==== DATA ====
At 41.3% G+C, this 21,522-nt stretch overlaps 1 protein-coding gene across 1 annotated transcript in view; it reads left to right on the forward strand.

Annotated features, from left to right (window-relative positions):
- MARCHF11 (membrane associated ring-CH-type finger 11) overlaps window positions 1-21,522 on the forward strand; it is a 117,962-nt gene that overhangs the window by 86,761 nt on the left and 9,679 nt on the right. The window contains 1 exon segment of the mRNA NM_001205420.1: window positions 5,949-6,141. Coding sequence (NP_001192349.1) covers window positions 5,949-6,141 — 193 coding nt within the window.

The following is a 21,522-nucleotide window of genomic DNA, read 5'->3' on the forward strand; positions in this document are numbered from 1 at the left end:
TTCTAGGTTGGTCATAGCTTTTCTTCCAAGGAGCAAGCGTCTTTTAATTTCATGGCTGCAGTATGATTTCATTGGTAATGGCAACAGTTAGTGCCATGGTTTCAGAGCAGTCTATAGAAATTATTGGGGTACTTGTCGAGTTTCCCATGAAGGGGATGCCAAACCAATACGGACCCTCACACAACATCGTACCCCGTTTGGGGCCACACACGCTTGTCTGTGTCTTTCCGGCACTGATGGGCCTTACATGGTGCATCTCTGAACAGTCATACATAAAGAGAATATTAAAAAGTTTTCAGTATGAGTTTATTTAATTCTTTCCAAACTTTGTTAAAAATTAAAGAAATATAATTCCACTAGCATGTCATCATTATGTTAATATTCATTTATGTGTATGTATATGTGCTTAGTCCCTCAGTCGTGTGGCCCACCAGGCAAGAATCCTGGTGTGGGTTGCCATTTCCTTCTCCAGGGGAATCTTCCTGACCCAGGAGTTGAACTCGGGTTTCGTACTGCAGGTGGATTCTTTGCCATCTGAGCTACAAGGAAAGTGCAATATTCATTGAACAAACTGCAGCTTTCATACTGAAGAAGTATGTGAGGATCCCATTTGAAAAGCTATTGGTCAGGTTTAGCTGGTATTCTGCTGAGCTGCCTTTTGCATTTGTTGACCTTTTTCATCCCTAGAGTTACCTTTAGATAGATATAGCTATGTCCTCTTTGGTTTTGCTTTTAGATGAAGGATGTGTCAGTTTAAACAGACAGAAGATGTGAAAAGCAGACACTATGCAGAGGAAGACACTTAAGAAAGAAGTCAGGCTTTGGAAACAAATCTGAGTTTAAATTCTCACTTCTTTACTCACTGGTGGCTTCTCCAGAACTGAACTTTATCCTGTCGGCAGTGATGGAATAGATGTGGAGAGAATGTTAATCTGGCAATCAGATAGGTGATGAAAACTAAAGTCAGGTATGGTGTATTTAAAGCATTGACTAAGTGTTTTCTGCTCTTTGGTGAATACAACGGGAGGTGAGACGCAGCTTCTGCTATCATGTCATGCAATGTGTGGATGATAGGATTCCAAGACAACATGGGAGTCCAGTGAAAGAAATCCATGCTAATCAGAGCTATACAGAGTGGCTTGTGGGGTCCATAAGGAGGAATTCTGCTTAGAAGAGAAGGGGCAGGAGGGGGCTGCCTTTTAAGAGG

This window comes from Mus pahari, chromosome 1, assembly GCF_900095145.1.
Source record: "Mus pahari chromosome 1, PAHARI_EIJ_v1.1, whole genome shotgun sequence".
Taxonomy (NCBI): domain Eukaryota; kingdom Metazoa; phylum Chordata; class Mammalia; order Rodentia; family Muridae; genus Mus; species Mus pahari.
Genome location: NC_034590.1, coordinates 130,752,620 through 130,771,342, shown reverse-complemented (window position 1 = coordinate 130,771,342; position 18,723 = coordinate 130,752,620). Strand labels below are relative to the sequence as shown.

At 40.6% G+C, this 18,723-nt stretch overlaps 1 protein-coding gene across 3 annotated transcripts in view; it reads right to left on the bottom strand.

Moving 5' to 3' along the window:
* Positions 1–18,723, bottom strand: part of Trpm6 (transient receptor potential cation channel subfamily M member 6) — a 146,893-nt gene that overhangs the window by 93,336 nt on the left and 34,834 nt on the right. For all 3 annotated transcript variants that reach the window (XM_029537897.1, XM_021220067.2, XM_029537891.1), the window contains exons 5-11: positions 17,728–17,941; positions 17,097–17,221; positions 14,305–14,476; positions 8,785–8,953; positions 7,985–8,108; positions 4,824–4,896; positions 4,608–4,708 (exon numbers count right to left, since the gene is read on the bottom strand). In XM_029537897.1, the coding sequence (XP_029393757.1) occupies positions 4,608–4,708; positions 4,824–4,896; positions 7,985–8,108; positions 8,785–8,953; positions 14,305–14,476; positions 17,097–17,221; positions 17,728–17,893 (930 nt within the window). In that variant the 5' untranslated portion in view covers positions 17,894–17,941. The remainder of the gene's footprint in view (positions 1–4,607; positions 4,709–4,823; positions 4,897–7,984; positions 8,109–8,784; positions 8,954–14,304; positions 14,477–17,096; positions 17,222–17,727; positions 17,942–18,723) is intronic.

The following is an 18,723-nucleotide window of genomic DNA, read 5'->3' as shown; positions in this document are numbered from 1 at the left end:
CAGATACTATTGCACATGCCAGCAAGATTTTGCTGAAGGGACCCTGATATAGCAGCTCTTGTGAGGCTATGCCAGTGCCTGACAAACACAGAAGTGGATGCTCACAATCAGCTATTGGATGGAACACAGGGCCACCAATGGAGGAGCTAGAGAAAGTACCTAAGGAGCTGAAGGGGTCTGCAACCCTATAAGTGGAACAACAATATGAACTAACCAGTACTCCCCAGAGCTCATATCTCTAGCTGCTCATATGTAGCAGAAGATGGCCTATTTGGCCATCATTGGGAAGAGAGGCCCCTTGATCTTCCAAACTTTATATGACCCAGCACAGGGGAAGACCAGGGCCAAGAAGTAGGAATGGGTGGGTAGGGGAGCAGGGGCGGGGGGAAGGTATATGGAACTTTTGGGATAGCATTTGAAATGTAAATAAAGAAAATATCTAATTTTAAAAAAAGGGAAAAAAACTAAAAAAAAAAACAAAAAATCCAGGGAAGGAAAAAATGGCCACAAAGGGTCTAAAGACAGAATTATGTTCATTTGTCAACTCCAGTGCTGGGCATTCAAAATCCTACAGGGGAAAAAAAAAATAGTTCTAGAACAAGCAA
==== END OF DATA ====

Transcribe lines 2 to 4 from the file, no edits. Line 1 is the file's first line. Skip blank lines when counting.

Annotated features, from left to right (window-relative positions):
- MARCHF11 (membrane associated ring-CH-type finger 11) overlaps window positions 1-21,522 on the forward strand; it is a 117,962-nt gene that overhangs the window by 86,761 nt on the left and 9,679 nt on the right. The window contains 1 exon segment of the mRNA NM_001205420.1: window positions 5,949-6,141. Coding sequence (NP_001192349.1) covers window positions 5,949-6,141 — 193 coding nt within the window.

The following is a 21,522-nucleotide window of genomic DNA, read 5'->3' on the forward strand; positions in this document are numbered from 1 at the left end: